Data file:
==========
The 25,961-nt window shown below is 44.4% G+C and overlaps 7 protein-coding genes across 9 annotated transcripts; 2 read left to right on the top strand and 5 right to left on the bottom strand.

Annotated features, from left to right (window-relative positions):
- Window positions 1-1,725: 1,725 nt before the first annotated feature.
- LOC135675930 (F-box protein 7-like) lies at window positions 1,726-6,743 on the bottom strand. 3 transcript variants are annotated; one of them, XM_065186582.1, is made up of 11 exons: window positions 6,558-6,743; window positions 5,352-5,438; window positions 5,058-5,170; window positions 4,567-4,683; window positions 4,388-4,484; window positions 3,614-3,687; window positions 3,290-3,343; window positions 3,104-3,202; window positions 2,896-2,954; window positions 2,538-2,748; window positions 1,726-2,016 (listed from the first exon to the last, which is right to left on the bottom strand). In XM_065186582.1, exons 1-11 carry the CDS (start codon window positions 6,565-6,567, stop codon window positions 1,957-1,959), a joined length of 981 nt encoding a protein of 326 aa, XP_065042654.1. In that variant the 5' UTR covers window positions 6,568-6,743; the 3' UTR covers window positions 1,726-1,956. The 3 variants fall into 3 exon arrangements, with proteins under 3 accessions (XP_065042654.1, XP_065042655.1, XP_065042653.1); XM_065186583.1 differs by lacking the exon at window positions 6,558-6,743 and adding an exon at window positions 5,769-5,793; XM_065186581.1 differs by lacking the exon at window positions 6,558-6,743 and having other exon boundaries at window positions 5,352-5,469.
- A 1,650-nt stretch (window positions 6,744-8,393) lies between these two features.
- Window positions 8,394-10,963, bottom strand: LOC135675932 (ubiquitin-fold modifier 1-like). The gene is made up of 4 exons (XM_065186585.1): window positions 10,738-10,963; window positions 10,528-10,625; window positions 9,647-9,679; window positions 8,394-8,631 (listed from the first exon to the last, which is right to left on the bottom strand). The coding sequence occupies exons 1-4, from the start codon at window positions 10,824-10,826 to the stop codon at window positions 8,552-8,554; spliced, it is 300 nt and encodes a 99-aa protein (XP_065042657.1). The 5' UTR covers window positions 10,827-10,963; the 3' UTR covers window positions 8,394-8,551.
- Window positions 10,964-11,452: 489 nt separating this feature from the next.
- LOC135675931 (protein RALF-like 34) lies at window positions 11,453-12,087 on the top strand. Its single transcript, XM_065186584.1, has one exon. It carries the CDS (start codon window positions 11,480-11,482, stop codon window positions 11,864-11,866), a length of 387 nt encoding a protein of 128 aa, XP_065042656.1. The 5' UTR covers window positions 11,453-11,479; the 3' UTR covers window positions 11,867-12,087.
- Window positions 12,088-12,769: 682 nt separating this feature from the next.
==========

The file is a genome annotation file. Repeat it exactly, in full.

The 25,961-nt window shown below is 44.4% G+C and overlaps 7 protein-coding genes across 9 annotated transcripts; 2 read left to right on the top strand and 5 right to left on the bottom strand.

Annotated features, from left to right (window-relative positions):
- Window positions 1-1,725: 1,725 nt before the first annotated feature.
- LOC135675930 (F-box protein 7-like) lies at window positions 1,726-6,743 on the bottom strand. 3 transcript variants are annotated; one of them, XM_065186582.1, is made up of 11 exons: window positions 6,558-6,743; window positions 5,352-5,438; window positions 5,058-5,170; window positions 4,567-4,683; window positions 4,388-4,484; window positions 3,614-3,687; window positions 3,290-3,343; window positions 3,104-3,202; window positions 2,896-2,954; window positions 2,538-2,748; window positions 1,726-2,016 (listed from the first exon to the last, which is right to left on the bottom strand). In XM_065186582.1, exons 1-11 carry the CDS (start codon window positions 6,565-6,567, stop codon window positions 1,957-1,959), a joined length of 981 nt encoding a protein of 326 aa, XP_065042654.1. In that variant the 5' UTR covers window positions 6,568-6,743; the 3' UTR covers window positions 1,726-1,956. The 3 variants fall into 3 exon arrangements, with proteins under 3 accessions (XP_065042654.1, XP_065042655.1, XP_065042653.1); XM_065186583.1 differs by lacking the exon at window positions 6,558-6,743 and adding an exon at window positions 5,769-5,793; XM_065186581.1 differs by lacking the exon at window positions 6,558-6,743 and having other exon boundaries at window positions 5,352-5,469.
- A 1,650-nt stretch (window positions 6,744-8,393) lies between these two features.
- Window positions 8,394-10,963, bottom strand: LOC135675932 (ubiquitin-fold modifier 1-like). The gene is made up of 4 exons (XM_065186585.1): window positions 10,738-10,963; window positions 10,528-10,625; window positions 9,647-9,679; window positions 8,394-8,631 (listed from the first exon to the last, which is right to left on the bottom strand). The coding sequence occupies exons 1-4, from the start codon at window positions 10,824-10,826 to the stop codon at window positions 8,552-8,554; spliced, it is 300 nt and encodes a 99-aa protein (XP_065042657.1). The 5' UTR covers window positions 10,827-10,963; the 3' UTR covers window positions 8,394-8,551.
- Window positions 10,964-11,452: 489 nt separating this feature from the next.
- LOC135675931 (protein RALF-like 34) lies at window positions 11,453-12,087 on the top strand. Its single transcript, XM_065186584.1, has one exon. It carries the CDS (start codon window positions 11,480-11,482, stop codon window positions 11,864-11,866), a length of 387 nt encoding a protein of 128 aa, XP_065042656.1. The 5' UTR covers window positions 11,453-11,479; the 3' UTR covers window positions 11,867-12,087.
- Window positions 12,088-12,769: 682 nt separating this feature from the next.